Marty passed away a few days ago. He went quietly. It happened in the vet’s office. There was no suffering, no pain, he purred until the end. Rebecca Scholand was holding him during his final moments. Hers was the last face he saw.
“Marty was a good cat,” Rebecca says. “He was king of the mountain. That’s what we called him.”
Marty’s mountain happens to be Mount Washington, in New Hampshire. The highest peak northeast of the Mississippi. Marty lived out his entire 12 years at a weather observatory, perched on the summit of the most topographically prominent feature in the Northeastern United States.
This is not your everyday mountain. Mountain Washington stands surrounded by the 750,000-acre White Mountain National Forest. On a clear day, views from the summit extend into Vermont, New York, Massachusetts, Maine, Quebec, and the Atlantic.
The world looks different at 6,228.8 feet. Very, VERY different. In fact, it doesn’t even look like Earth. Sometimes it looks more like a cross between the North Pole and rear end of the moon.
“Marty loved it here,” says Rebecca.
Rebecca is Summit Operations Manager for the observatory, and she’s been working alongside Marty for a decade. She remembers when he was just a little kitty.
“I lived at the observatory on rotation for four years. And when I first got there, I’ll admit, I wasn’t a domestic cat person. We had barn cats growing up, that’s not the same thing. But Marty changed all that. We became friends, and Marty made that place feel like a home.”
It’s hard to fathom how anyone could feel homey on top Mount Washington. This mountain is where the world’s worst weather occurs—which is not a figure of speech but a meteorological fact.
It was here where the oldest record for the nation’s coldest temperature was set in 1885, when the thermometer dropped to a whopping 50 below.
The mountain also holds a record for the highest measured windspeed not associated with a tornado, hurricane, or NASCAR cup series. In case you’re wondering, the top speed is 231 miles per hour, which is strong enough to lift an average-sized Buick dealership.
Rebecca is part of an uninterrupted lineage of researchers who have been studying this mountain’s intense weather since the late nineteenth century. The instruments have changed over the last 133 years, from brass-and-teak meters to plastic touch screens. But the lifestyle within this hermitage is still the same.
Observers maintain a round-the-clock schedule that is akin to the life of lighthouse keepers. Or Jesuits. Or the clinically insane.
Because every hour a brave researcher has to go outside into the harsh elements to take weather readings, which are then sent to the National Weather Service. This happens every 60 minutes. No exceptions. No matter what the weather. No matter how dangerous.
“Oh it can be a tough life,” says Rebecca. “Three hundred and sixty-five days per year, 24 hours a day, someone’s up here, going out into the weather, sometimes it’s 40 below, or you get 100 mph gusts. If your skin is exposed, frostbite sets in after only minutes. It can get pretty lonely up there, too.”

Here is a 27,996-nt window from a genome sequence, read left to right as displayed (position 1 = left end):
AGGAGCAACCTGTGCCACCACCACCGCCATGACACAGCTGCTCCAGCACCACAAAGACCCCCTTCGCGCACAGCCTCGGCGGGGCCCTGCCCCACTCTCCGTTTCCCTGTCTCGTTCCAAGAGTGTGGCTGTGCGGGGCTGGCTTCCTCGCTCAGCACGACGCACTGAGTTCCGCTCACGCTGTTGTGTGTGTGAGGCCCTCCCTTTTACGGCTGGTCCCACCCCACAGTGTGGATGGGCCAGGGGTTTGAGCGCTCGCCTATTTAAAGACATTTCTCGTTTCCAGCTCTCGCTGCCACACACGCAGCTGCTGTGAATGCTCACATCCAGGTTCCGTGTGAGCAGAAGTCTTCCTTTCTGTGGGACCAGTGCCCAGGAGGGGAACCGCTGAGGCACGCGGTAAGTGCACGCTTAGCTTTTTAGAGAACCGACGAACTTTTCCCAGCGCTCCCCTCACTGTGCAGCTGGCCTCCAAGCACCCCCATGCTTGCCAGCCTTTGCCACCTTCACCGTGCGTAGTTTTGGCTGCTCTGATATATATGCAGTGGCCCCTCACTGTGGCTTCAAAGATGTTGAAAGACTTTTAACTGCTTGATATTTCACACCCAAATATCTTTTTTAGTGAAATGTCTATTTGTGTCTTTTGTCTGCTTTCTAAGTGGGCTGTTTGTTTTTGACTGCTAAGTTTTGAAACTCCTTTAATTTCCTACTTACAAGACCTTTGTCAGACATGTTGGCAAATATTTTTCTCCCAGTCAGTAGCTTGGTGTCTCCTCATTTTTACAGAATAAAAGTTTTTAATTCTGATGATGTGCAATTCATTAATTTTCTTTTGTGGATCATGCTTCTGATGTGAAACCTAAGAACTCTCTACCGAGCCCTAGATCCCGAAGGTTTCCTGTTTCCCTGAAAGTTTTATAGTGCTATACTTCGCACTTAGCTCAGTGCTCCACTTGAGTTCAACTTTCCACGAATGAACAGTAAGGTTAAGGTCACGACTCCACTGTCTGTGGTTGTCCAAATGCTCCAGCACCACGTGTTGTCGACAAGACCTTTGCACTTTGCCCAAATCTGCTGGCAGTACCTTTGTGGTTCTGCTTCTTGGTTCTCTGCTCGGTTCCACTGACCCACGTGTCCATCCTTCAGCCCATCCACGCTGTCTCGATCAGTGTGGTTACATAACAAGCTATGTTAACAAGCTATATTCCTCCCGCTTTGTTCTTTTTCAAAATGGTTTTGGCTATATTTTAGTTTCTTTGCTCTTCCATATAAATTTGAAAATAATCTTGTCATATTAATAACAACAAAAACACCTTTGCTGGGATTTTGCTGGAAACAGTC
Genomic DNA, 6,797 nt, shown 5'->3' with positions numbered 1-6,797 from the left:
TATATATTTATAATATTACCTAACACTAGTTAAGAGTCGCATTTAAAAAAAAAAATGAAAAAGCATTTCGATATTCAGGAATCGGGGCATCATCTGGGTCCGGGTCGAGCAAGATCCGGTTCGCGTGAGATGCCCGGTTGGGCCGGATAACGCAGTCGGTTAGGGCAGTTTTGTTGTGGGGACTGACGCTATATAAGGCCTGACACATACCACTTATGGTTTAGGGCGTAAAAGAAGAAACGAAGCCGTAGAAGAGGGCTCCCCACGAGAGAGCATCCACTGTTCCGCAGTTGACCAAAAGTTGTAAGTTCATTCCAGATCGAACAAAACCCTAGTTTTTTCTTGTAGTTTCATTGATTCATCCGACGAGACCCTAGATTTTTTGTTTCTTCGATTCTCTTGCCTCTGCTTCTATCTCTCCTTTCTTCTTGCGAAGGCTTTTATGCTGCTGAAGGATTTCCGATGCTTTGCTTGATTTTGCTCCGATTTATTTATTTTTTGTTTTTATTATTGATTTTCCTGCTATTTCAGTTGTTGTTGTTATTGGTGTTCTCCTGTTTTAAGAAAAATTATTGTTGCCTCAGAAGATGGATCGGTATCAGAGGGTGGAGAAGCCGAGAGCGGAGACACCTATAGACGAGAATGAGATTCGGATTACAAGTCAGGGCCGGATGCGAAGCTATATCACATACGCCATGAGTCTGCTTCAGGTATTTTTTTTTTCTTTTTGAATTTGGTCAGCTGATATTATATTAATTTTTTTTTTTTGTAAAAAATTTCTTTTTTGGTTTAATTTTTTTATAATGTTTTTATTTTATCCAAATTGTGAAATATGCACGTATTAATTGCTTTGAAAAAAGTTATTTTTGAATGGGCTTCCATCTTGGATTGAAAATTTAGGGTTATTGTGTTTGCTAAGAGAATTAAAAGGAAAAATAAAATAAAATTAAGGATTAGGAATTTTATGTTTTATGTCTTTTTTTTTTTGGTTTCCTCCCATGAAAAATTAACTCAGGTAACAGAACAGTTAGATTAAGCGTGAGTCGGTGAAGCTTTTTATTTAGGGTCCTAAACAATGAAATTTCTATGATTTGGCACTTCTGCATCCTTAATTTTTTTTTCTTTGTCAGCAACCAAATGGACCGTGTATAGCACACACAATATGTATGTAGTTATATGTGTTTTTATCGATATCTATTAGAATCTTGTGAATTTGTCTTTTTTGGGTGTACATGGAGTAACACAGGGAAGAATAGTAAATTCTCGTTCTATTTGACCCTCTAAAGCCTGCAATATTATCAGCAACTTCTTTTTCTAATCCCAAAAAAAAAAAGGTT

Which is where cats come in.
Researchers here have been keeping cats at the observatory since 1932. There have been many felines over the years. But none were like His Royal Highness.
Marty was charismatic, playful, and happy. He was like all good cats. He enjoyed people, affection, and grooming his personal regions before an audience.
When schoolkids visited the observatory, it was King Marty who served as field-trip liaison. And during the brutal nights, when 150 mph icy gusts threatened to rip the observatory from the mountainside, it was His Highness who sat in someone’s lap and purred.
In the mornings, employees would open the back door and let Marty outside. The royal cat would roam his feckless kingdom like a dignitary, greeting loyal subjects, tending to his peasants, and he was always willing to lend a helping paw to a rodent in need.
“He had a good life. I think he knew that he was probably America’s highest feline, elevation-wise.”
One morning last week, employees noticed Marty was behaving differently when they arrived for their shifts. Marty was sluggish, distant, and not acting like himself. Rebecca rushed up the mountain to fetch him. She carried him into the vet’s office, and the news was bad.
When he left this world, he was comfortable in Rebecca’s arms. She stroked his long black fur, spoke sweetly to him, and it all happened too fast.
Losing an animal is unlike any other pain. It stings every bit as much as the death of a family member. When your pet’s eyes close for the last time it feels like being kicked in the sternum. If you’ve ever watched a suffering animal take its final breath within the sterile backroom of a vet’s office, you know what I’m talking about.
The mood at the observatory immediately dimmed. After the weekend, employees arrived at a quiet observatory station and they half expected to see Marty roaming around. But he was nowhere. And although last weekend’s weather was mostly average, it’s never felt so cold in the observatory.
But don’t get me wrong. Rebecca and her coworkers are not gloomy. Marty wouldn’t want that. It wasn’t the way he did things. And besides, there is one distinct privilege that comes with living so high above the Earth, where clouds form icy rivers, and sunlight comes directly from the finger of God; Marty’s new home is only a few feet away.
“He’ll always be king of this mountain,” says Rebecca.
Long live the king.